The Computer Security Expert Group found a critical vulnerability in popular e-mail public key encryption systems – PGP (and its free alternative GPG) and S/MIME. The EFAIL vulnerability can be used to fully decrypt messages, including those sent earlier. Professor Münster University of Applied Sciences Sebastian Schinzel reported on the problem.
EFAIL allows attackers to decrypt messages without owning a private key. Researchers and Electronic Frontier Foundation urged to temporarily stop using e-mail for the confidential information exchange.
Modern email clients can show not only simple letters that do not contain anything except text, but also letters with HTML-layout – in fact, these are separate web pages. The simplest example is a letter with photos attached. And this is actually a feature that potential hackers can exploit. The attacker intercepts the encrypted message and slightly changes the unencrypted part – as if adding a link to the picture that the recipient has to download. In fact, the attacker inserts the entire encrypted part of the message in this link.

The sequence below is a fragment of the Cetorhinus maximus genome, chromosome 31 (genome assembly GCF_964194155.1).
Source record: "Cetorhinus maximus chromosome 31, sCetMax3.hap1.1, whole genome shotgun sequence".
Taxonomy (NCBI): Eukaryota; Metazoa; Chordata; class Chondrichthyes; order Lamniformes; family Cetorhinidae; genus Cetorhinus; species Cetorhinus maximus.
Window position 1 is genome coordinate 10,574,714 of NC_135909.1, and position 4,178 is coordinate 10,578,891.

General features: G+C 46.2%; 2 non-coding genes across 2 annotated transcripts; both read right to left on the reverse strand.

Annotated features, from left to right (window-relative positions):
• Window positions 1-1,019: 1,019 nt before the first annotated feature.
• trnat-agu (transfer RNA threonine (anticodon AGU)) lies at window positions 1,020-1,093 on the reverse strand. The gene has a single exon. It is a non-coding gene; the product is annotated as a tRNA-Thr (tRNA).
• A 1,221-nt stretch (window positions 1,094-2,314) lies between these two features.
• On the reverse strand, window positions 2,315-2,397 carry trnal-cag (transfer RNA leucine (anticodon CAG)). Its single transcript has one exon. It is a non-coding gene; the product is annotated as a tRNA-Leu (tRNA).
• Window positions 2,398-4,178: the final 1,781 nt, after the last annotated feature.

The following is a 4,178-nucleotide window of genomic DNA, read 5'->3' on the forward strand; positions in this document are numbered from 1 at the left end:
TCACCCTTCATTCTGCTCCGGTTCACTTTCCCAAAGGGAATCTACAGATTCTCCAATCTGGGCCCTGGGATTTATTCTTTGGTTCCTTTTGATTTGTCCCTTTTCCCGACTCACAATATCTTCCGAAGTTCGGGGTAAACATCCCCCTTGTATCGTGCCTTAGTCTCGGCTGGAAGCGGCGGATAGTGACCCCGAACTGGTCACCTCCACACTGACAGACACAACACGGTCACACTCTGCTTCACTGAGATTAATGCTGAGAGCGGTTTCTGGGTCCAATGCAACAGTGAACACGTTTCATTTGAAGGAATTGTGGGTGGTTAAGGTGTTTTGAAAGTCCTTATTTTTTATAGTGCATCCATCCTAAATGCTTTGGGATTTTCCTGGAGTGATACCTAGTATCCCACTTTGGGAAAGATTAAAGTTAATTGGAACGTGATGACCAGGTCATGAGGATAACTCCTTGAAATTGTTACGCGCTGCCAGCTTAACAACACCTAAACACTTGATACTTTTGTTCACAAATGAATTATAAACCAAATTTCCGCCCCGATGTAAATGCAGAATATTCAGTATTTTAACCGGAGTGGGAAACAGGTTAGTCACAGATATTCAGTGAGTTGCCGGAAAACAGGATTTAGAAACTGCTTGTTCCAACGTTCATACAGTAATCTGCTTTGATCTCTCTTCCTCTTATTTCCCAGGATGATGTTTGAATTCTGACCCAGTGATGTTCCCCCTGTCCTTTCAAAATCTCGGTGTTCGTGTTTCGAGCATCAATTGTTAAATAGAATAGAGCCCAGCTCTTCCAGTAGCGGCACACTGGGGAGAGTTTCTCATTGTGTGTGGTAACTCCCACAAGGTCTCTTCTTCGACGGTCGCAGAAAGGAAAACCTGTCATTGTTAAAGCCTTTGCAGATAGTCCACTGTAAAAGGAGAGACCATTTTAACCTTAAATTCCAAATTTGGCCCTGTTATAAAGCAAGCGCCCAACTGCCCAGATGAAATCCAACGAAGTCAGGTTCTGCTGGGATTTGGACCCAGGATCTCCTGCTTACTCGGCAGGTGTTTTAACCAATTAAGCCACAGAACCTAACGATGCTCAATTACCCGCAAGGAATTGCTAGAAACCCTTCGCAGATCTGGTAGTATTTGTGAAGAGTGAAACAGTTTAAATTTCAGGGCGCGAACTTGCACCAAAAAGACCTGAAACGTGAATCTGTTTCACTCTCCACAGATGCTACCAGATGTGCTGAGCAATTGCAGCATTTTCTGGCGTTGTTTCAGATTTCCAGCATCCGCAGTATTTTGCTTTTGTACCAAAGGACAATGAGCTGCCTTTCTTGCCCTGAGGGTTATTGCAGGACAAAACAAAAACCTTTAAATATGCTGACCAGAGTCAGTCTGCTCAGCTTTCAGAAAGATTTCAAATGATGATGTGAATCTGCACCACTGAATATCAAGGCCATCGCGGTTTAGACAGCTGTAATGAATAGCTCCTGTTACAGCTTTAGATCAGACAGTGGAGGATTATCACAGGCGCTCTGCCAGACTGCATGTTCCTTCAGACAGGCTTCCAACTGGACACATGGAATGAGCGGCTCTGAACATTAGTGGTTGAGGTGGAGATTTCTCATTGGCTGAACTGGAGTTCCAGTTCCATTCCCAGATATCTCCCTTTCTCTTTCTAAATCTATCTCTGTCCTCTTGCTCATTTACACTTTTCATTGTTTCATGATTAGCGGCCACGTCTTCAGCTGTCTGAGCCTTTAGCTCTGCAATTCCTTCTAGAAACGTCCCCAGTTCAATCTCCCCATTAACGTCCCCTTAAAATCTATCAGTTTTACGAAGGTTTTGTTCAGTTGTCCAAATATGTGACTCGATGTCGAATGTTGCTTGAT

The study showed that many clients are vulnerable to EFAIL – Apple Mail, iOS Mail and Mozilla Thunderbird, etc. The mail client first decrypts the secret part, and only then tries to upload the picture. To do this, it sends a request to the server that is controlled by the attacker: but instead of the path to a particular image, the request contains all the decrypted text. It turns out that the attacker receives a secret letter on his server in a decrypted form. There is another version of the attack arranged in approximately the same way, only a reference to the fake image is injected directly into the encrypted part of the letter.